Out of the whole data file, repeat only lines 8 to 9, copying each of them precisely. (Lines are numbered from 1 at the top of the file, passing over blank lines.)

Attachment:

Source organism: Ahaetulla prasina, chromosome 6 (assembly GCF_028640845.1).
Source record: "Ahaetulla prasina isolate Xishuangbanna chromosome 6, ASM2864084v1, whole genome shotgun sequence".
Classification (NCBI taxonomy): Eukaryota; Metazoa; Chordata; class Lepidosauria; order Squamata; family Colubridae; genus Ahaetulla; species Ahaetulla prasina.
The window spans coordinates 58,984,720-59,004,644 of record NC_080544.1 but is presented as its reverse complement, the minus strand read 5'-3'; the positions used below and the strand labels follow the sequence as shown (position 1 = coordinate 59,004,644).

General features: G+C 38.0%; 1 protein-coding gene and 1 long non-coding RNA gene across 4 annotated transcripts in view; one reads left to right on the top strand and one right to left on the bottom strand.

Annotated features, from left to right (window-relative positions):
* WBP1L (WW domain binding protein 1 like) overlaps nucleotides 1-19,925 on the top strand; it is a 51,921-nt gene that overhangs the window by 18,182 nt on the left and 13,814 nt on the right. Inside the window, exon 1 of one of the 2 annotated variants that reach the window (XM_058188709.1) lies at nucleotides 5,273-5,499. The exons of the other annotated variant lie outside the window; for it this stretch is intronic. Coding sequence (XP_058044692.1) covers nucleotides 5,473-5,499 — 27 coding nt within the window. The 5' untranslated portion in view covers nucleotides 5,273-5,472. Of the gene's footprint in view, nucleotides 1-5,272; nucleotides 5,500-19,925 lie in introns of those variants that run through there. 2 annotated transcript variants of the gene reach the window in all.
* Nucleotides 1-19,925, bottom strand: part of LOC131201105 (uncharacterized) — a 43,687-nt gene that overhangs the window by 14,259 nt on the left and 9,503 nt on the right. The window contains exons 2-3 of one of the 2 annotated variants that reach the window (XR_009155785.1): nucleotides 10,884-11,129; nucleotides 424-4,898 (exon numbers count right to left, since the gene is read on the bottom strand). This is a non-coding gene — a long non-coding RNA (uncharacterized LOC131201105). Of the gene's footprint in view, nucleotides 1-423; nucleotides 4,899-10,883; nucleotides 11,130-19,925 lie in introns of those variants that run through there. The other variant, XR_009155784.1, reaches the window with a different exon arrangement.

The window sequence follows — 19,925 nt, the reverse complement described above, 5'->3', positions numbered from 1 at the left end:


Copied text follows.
* Nucleotides 1-19,925, bottom strand: part of LOC131201105 (uncharacterized) — a 43,687-nt gene that overhangs the window by 14,259 nt on the left and 9,503 nt on the right. The window contains exons 2-3 of one of the 2 annotated variants that reach the window (XR_009155785.1): nucleotides 10,884-11,129; nucleotides 424-4,898 (exon numbers count right to left, since the gene is read on the bottom strand). This is a non-coding gene — a long non-coding RNA (uncharacterized LOC131201105). Of the gene's footprint in view, nucleotides 1-423; nucleotides 4,899-10,883; nucleotides 11,130-19,925 lie in introns of those variants that run through there. The other variant, XR_009155784.1, reaches the window with a different exon arrangement.

The window sequence follows — 19,925 nt, the reverse complement described above, 5'->3', positions numbered from 1 at the left end: